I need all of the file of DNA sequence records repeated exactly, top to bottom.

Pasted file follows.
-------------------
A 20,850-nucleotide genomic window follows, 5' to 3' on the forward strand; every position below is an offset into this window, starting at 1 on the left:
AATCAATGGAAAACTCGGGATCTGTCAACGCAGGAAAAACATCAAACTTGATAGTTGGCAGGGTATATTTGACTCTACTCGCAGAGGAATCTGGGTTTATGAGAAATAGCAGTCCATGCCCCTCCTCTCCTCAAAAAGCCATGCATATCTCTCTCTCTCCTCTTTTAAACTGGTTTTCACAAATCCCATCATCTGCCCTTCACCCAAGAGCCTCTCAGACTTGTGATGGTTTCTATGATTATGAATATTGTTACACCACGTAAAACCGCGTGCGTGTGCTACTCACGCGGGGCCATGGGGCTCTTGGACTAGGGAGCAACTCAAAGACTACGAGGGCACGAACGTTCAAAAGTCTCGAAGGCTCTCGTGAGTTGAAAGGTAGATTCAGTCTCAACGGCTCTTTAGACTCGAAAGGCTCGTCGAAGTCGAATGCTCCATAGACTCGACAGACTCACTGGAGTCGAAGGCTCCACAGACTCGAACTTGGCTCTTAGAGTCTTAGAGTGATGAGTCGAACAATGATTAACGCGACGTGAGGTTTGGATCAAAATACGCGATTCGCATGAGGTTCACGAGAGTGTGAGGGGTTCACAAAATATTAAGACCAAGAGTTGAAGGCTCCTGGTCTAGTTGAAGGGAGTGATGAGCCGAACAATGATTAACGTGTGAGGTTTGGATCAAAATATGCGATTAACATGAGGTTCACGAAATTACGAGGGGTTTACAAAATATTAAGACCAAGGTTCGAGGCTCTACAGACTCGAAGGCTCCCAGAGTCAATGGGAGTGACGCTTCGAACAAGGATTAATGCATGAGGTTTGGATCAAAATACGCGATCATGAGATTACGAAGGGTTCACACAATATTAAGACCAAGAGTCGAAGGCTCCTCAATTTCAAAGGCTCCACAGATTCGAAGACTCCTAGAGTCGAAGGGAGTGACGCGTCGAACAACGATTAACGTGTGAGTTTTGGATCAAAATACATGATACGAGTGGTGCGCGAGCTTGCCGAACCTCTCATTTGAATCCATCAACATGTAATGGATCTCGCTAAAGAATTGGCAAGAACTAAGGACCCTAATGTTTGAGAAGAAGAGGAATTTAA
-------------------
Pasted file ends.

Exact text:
A 20,850-nucleotide genomic window follows, 5' to 3' on the forward strand; every position below is an offset into this window, starting at 1 on the left:
AATCAATGGAAAACTCGGGATCTGTCAACGCAGGAAAAACATCAAACTTGATAGTTGGCAGGGTATATTTGACTCTACTCGCAGAGGAATCTGGGTTTATGAGAAATAGCAGTCCATGCCCCTCCTCTCCTCAAAAAGCCATGCATATCTCTCTCTCTCCTCTTTTAAACTGGTTTTCACAAATCCCATCATCTGCCCTTCACCCAAGAGCCTCTCAGACTTGTGATGGTTTCTATGATTATGAATATTGTTACACCACGTAAAACCGCGTGCGTGTGCTACTCACGCGGGGCCATGGGGCTCTTGGACTAGGGAGCAACTCAAAGACTACGAGGGCACGAACGTTCAAAAGTCTCGAAGGCTCTCGTGAGTTGAAAGGTAGATTCAGTCTCAACGGCTCTTTAGACTCGAAAGGCTCGTCGAAGTCGAATGCTCCATAGACTCGACAGACTCACTGGAGTCGAAGGCTCCACAGACTCGAACTTGGCTCTTAGAGTCTTAGAGTGATGAGTCGAACAATGATTAACGCGACGTGAGGTTTGGATCAAAATACGCGATTCGCATGAGGTTCACGAGAGTGTGAGGGGTTCACAAAATATTAAGACCAAGAGTTGAAGGCTCCTGGTCTAGTTGAAGGGAGTGATGAGCCGAACAATGATTAACGTGTGAGGTTTGGATCAAAATATGCGATTAACATGAGGTTCACGAAATTACGAGGGGTTTACAAAATATTAAGACCAAGGTTCGAGGCTCTACAGACTCGAAGGCTCCCAGAGTCAATGGGAGTGACGCTTCGAACAAGGATTAATGCATGAGGTTTGGATCAAAATACGCGATCATGAGATTACGAAGGGTTCACACAATATTAAGACCAAGAGTCGAAGGCTCCTCAATTTCAAAGGCTCCACAGATTCGAAGACTCCTAGAGTCGAAGGGAGTGACGCGTCGAACAACGATTAACGTGTGAGTTTTGGATCAAAATACATGATACGAGTGGTGCGCGAGCTTGCCGAACCTCTCATTTGAATCCATCAACATGTAATGGATCTCGCTAAAGAATTGGCAAGAACTAAGGACCCTAATGTTTGAGAAGAAGAGGAATTTAA